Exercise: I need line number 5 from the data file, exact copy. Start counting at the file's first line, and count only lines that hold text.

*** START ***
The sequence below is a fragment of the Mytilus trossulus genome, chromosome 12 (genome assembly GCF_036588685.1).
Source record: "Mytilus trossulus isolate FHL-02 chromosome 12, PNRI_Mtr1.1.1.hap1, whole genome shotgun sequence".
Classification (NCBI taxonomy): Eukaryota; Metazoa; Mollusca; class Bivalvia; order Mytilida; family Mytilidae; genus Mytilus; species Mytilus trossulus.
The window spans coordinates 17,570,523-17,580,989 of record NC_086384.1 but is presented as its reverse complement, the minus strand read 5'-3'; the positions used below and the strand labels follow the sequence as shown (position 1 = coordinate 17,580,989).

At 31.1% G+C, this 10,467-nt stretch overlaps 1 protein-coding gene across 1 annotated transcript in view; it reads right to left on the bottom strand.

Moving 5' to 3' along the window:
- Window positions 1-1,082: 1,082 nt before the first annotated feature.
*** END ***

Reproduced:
At 31.1% G+C, this 10,467-nt stretch overlaps 1 protein-coding gene across 1 annotated transcript in view; it reads right to left on the bottom strand.